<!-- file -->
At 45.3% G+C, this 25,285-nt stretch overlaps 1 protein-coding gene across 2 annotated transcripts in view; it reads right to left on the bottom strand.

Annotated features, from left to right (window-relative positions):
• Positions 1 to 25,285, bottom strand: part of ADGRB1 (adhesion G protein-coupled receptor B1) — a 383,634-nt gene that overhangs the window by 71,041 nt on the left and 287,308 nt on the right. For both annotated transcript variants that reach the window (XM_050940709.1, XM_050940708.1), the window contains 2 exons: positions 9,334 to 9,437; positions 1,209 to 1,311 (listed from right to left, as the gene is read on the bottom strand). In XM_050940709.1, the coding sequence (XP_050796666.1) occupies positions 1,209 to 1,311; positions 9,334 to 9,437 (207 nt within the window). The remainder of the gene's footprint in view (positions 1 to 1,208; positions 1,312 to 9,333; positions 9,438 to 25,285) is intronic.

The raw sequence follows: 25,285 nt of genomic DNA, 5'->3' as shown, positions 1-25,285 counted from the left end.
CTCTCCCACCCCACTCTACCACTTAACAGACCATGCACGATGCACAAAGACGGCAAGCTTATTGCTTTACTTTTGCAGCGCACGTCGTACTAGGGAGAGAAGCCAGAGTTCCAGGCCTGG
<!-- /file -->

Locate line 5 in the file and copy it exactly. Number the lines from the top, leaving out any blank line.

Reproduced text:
CTCTCCCACCCCACTCTACCACTTAACAGACCATGCACGATGCACAAAGACGGCAAGCTTATTGCTTTACTTTTGCAGCGCACGTCGTACTAGGGAGAGAAGCCAGAGTTCCAGGCCTGG